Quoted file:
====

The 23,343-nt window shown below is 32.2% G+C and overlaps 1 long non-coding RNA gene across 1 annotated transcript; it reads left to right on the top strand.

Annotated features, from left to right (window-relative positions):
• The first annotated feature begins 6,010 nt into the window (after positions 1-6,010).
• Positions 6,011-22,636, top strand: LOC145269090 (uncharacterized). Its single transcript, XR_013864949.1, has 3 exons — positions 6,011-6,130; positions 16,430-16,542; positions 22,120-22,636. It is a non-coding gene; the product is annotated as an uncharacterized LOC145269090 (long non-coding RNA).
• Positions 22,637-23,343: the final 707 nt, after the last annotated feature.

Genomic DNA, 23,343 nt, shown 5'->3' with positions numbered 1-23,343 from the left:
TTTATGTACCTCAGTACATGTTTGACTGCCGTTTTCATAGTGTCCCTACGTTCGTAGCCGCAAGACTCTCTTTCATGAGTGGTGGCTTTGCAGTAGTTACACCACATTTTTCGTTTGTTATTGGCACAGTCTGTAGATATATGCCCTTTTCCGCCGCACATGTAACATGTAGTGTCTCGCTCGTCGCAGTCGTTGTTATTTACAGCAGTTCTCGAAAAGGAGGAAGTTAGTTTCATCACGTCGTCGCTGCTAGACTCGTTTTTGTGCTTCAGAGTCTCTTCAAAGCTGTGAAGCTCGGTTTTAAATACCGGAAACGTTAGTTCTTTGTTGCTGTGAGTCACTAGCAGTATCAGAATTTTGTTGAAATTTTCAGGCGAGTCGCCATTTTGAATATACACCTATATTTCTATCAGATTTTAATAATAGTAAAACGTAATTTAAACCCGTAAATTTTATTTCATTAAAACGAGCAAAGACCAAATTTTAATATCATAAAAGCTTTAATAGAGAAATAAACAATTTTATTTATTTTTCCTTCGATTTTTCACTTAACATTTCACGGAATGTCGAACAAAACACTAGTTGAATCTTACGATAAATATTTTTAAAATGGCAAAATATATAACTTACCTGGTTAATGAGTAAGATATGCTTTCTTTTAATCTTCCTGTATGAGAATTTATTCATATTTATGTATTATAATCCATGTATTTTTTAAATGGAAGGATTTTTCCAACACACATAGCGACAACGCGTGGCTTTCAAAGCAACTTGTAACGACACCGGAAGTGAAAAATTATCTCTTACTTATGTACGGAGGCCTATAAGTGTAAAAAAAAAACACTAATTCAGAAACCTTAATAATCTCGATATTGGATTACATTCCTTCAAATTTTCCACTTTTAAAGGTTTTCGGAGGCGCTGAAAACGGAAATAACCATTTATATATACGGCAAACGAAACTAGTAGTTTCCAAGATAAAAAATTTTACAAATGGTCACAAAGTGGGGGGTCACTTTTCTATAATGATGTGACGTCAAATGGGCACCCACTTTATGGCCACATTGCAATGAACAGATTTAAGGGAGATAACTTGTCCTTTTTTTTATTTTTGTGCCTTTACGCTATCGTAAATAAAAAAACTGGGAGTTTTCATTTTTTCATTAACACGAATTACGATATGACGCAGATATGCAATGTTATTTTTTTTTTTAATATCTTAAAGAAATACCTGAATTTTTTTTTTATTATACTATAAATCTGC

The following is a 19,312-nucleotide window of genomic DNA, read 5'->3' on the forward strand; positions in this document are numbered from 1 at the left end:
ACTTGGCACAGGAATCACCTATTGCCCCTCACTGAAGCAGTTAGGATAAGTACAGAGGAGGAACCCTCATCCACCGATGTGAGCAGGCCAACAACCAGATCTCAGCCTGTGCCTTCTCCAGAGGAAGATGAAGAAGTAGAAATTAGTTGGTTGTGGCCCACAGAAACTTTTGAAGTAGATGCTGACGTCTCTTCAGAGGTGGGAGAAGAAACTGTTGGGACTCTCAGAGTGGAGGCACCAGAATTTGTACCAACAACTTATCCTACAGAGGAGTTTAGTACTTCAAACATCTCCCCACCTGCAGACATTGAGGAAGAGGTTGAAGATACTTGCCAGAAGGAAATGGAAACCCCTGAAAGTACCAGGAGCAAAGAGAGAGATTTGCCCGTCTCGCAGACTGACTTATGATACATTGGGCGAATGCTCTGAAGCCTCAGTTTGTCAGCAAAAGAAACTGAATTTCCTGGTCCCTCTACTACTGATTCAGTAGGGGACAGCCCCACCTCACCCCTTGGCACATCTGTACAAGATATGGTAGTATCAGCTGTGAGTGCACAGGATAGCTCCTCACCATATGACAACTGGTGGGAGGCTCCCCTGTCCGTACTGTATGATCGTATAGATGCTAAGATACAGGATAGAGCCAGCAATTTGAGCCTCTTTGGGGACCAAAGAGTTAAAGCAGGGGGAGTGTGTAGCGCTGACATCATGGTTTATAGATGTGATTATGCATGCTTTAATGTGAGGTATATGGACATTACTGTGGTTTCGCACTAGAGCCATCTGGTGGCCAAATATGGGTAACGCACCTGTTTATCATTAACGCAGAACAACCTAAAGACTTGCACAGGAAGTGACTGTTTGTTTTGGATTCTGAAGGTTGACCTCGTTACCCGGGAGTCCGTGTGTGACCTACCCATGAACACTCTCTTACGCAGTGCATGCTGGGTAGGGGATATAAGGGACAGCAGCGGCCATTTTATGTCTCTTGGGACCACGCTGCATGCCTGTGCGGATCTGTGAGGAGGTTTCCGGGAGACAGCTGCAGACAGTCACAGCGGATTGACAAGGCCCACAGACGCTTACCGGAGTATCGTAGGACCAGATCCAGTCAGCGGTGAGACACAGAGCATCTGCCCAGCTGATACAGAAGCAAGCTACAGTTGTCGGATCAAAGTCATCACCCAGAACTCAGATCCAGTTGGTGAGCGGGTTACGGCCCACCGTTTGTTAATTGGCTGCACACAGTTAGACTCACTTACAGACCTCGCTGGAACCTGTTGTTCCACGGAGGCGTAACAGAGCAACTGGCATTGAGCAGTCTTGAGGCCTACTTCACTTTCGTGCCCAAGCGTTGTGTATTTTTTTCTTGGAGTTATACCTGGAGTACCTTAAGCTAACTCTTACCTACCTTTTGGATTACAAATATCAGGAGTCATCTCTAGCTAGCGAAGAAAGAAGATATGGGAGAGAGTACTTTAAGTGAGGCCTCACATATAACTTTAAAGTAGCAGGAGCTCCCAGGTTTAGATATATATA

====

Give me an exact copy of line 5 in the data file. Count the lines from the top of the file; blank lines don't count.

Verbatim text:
• Positions 22,637-23,343: the final 707 nt, after the last annotated feature.